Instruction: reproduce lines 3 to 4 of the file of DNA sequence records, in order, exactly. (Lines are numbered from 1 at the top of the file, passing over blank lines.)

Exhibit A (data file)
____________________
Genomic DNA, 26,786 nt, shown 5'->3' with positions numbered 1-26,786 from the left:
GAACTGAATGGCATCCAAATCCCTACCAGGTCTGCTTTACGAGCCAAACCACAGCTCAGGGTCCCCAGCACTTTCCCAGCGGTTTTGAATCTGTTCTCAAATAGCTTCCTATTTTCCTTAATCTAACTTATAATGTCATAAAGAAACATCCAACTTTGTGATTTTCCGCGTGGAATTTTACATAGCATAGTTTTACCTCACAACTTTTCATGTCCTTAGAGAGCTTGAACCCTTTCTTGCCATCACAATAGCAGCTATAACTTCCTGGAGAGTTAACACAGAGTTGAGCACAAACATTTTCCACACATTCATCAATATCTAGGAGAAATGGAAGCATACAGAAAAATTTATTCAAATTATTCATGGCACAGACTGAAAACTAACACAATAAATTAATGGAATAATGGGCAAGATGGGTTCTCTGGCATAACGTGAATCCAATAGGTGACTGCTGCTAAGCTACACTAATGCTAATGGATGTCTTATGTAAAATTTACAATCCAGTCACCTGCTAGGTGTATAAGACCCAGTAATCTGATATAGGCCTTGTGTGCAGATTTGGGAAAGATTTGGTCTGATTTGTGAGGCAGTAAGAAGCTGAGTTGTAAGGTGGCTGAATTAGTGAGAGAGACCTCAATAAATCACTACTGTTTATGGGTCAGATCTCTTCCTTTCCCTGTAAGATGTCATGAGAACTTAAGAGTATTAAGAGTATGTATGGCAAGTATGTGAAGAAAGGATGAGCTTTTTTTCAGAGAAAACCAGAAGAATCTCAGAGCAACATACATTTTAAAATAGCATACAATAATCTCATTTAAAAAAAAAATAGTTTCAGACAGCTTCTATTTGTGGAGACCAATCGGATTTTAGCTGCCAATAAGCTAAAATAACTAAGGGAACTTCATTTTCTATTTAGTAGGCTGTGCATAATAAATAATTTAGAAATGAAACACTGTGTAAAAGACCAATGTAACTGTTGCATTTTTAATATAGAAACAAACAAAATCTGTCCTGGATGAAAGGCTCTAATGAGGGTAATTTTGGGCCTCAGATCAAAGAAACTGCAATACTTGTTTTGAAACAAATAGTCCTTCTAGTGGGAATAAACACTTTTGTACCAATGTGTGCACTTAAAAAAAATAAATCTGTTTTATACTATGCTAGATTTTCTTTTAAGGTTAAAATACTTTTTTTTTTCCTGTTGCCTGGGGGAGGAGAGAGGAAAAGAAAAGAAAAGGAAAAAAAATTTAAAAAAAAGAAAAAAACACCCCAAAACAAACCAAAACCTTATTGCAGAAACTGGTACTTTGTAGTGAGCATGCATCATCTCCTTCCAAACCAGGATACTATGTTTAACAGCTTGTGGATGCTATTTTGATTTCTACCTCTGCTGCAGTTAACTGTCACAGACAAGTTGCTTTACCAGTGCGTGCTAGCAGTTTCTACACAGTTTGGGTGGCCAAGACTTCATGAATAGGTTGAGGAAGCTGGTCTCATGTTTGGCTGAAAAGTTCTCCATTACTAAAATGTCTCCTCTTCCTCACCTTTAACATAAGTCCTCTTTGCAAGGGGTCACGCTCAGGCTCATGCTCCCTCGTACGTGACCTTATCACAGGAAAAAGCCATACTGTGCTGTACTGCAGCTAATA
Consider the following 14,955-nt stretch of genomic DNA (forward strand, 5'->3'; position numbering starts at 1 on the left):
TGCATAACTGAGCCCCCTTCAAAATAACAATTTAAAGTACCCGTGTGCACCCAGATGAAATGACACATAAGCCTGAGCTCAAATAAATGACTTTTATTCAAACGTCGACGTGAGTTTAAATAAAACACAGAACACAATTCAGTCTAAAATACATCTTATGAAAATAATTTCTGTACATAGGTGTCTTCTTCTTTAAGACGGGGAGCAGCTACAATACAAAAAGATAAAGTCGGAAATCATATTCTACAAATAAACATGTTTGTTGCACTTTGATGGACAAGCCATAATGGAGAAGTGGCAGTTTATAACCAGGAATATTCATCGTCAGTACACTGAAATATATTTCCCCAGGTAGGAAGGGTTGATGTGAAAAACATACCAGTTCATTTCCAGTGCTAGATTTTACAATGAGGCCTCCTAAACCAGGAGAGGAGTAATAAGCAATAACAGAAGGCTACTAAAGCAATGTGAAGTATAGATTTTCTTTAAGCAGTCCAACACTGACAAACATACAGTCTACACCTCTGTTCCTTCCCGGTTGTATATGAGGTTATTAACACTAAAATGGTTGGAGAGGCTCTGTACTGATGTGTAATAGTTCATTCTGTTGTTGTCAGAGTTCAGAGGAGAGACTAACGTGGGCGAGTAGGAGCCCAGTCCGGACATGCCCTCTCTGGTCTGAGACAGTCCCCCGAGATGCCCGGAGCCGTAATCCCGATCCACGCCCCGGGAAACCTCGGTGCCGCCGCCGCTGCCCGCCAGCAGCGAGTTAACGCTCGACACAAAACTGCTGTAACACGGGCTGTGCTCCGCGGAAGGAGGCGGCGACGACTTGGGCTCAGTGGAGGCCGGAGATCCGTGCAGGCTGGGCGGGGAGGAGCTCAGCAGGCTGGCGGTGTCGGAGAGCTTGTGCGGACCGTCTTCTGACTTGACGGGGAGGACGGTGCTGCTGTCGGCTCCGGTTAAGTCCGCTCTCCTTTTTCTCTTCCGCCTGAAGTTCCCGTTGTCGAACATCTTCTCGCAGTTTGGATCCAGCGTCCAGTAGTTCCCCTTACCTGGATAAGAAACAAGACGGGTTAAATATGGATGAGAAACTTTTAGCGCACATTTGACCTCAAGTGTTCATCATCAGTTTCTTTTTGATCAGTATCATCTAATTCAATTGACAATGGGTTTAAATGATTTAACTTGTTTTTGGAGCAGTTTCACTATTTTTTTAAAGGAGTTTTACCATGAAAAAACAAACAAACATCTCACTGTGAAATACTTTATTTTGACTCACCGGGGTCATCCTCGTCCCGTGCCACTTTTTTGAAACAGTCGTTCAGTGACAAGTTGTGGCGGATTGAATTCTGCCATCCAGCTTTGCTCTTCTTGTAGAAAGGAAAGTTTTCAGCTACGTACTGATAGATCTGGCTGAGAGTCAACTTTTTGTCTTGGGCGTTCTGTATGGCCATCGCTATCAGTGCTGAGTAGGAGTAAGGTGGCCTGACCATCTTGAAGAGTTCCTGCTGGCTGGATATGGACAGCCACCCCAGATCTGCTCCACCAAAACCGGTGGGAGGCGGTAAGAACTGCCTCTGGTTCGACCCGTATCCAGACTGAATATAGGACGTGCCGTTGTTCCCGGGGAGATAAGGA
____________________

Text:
Consider the following 14,955-nt stretch of genomic DNA (forward strand, 5'->3'; position numbering starts at 1 on the left):
TGCATAACTGAGCCCCCTTCAAAATAACAATTTAAAGTACCCGTGTGCACCCAGATGAAATGACACATAAGCCTGAGCTCAAATAAATGACTTTTATTCAAACGTCGACGTGAGTTTAAATAAAACACAGAACACAATTCAGTCTAAAATACATCTTATGAAAATAATTTCTGTACATAGGTGTCTTCTTCTTTAAGACGGGGAGCAGCTACAATACAAAAAGATAAAGTCGGAAATCATATTCTACAAATAAACATGTTTGTTGCACTTTGATGGACAAGCCATAATGGAGAAGTGGCAGTTTATAACCAGGAATATTCATCGTCAGTACACTGAAATATATTTCCCCAGGTAGGAAGGGTTGATGTGAAAAACATACCAGTTCATTTCCAGTGCTAGATTTTACAATGAGGCCTCCTAAACCAGGAGAGGAGTAATAAGCAATAACAGAAGGCTACTAAAGCAATGTGAAGTATAGATTTTCTTTAAGCAGTCCAACACTGACAAACATACAGTCTACACCTCTGTTCCTTCCCGGTTGTATATGAGGTTATTAACACTAAAATGGTTGGAGAGGCTCTGTACTGATGTGTAATAGTTCATTCTGTTGTTGTCAGAGTTCAGAGGAGAGACTAACGTGGGCGAGTAGGAGCCCAGTCCGGACATGCCCTCTCTGGTCTGAGACAGTCCCCCGAGATGCCCGGAGCCGTAATCCCGATCCACGCCCCGGGAAACCTCGGTGCCGCCGCCGCTGCCCGCCAGCAGCGAGTTAACGCTCGACACAAAACTGCTGTAACACGGGCTGTGCTCCGCGGAAGGAGGCGGCGACGACTTGGGCTCAGTGGAGGCCGGAGATCCGTGCAGGCTGGGCGGGGAGGAGCTCAGCAGGCTGGCGGTGTCGGAGAGCTTGTGCGGACCGTCTTCTGACTTGACGGGGAGGACGGTGCTGCTGTCGGCTCCGGTTAAGTCCGCTCTCCTTTTTCTCTTCCGCCTGAAGTTCCCGTTGTCGAACATCTTCTCGCAGTTTGGATCCAGCGTCCAGTAGTTCCCCTTACCTGGATAAGAAACAAGACGGGTTAAATATGGATGAGAAACTTTTAGCGCACATTTGACCTCAAGTGTTCATCATCAGTTTCTTTTTGATCAGTATCATCTAATTCAATTGACAATGGGTTTAAATGATTTAACTTGTTTTTGGAGCAGTTTCACTATTTTTTTAAAGGAGTTTTACCATGAAAAAACAAACAAACATCTCACTGTGAAATACTTTATTTTGACTCACCGGGGTCATCCTCGTCCCGTGCCACTTTTTTGAAACAGTCGTTCAGTGACAAGTTGTGGCGGATTGAATTCTGCCATCCAGCTTTGCTCTTCTTGTAGAAAGGAAAGTTTTCAGCTACGTACTGATAGATCTGGCTGAGAGTCAACTTTTTGTCTTGGGCGTTCTGTATGGCCATCGCTATCAGTGCTGAGTAGGAGTAAGGTGGCCTGACCATCTTGAAGAGTTCCTGCTGGCTGGATATGGACAGCCACCCCAGATCTGCTCCACCAAAACCGGTGGGAGGCGGTAAGAACTGCCTCTGGTTCGACCCGTATCCAGACTGAATATAGGACGTGCCGTTGTTCCCGGGGAGATAAGGA